(5) Post-exercise ECGs should be recorded using a generally accepted protocol consistent with the prevailing state of medical knowledge and clinical practice.

(6) All resting, exercise, and recovery ECG strips must have a standardization inscribed on the tracing. The ECG strips should be labeled to indicate the times recorded and the relationship to the stage of the exercise protocol. The speed and grade (treadmill test) or work rate (bicycle or arm ergometric test) should be recorded. The highest level of exercise achieved, blood pressure levels during testing, and the reason(s) for terminating the test (including limiting signs or symptoms) must be recorded.

2. Purchasing Exercise Tests

a. It is well recognized by medical experts that exercise testing is the best tool currently available for estimating maximal aerobic capacity in individuals with cardiovascular impairments. Purchase of an exercise test may be appropriate when there is a question whether an impairment meets or is equivalent in severity to one of the listings, or when there is insufficient evidence in the record to evaluate aerobic capacity, and the claim cannot otherwise be favorably decided. Before purchasing an exercise test, a program physician, preferably one with experience in the care of patients with cardiovascular disease, must review the pertinent history, physical examinations, and laboratory tests to determine whether obtaining the test would present a significant risk to the individual (see 4.00C2c). Purchase may be indicated when there is no significant risk to exercise testing and there is no timely test of record. An exercise test is generally considered timely for 12 months after the date performed, provided there has been no change in clinical status that may alter the severity of the cardiac impairment.

b. Methodology.

(1) When an exercise test is purchased, it should be a "sign-or symptom-limited" test characterized by a progressive multistage regimen. A purchased exercise test must be performed using a generally accepted protocol consistent with the prevailing state of medical knowledge and clinical practice. A description of the protocol that was followed must be provided, and the test must meet the requirements of 4.00C1b and this section. A pre-exercise posthyperventilation tracing may be essential for the proper evaluation of an "abnormal" test in certain circumstances, such as in women with evidence of mitral valve prolapse.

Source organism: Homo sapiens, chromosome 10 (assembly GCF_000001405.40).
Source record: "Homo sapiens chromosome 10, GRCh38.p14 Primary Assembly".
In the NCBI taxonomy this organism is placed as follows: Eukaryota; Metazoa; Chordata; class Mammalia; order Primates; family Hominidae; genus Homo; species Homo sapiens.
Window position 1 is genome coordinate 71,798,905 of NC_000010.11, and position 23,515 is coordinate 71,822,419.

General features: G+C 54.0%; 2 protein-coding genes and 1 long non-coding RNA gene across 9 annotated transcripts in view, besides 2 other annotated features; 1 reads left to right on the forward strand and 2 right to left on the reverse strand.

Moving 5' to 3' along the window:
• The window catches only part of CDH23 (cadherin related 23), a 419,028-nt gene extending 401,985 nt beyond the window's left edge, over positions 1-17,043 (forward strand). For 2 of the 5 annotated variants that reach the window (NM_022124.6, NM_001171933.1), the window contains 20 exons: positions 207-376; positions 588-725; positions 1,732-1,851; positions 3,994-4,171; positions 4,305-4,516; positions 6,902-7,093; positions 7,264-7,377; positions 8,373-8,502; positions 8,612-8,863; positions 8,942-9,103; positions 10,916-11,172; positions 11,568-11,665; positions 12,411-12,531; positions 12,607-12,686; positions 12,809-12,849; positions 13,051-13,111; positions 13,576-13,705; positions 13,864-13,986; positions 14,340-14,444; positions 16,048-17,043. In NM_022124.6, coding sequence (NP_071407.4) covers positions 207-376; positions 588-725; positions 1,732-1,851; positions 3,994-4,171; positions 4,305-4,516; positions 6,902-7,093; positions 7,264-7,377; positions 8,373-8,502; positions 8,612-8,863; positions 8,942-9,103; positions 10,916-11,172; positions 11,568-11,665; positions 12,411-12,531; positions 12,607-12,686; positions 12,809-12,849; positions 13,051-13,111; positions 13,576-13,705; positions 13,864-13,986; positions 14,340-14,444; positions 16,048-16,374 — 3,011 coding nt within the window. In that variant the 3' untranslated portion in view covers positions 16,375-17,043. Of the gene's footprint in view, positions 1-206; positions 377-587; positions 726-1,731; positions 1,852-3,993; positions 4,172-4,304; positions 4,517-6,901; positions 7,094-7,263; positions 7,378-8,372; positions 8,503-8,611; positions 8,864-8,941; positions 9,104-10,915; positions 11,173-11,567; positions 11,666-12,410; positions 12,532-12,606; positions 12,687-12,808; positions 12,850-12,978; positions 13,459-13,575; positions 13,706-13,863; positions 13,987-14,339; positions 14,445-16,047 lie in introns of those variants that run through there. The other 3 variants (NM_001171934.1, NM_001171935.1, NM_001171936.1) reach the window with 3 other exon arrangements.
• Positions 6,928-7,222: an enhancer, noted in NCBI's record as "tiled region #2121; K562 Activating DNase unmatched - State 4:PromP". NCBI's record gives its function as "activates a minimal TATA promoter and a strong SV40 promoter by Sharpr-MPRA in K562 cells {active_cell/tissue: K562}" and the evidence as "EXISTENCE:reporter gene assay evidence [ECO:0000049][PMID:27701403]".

(2) The exercise test should be paced to the capabilities of the individual and be supervised by a physician. With a treadmill test, the speed, grade (incline) and duration of exercise must be recorded for each exercise test stage performed. Other exercise test protocols or techniques that are used should utilize similar workloads.

(3) Levels of exercise should be described in terms of workload and duration of each stage, e.g., treadmill speed and grade, or bicycle ergometer work rate in kpm/min or watts.

(4) Normally, systolic blood pressure and heart rate increase gradually with exercise. A decrease in systolic blood pressure during exercise below the usual resting level is often associated with ischemia-induced left ventricular dysfunction resulting in decreased cardiac output. Some individuals (because of deconditioning or apprehension) with increased sympathetic responses may increase their systolic blood pressure and heart rate above their usual resting level just before and early into exercise. This occurrence may limit the ability to assess the significance of an early decrease in systolic blood pressure and heart rate if exercise is discontinued shortly after initiation. In addition, isolated systolic hypertension may be a manifestation of arteriosclerosis.

(5) The exercise laboratory's physical environment, staffing, and equipment should meet the generally accepted standards for adult exercise test laboratories.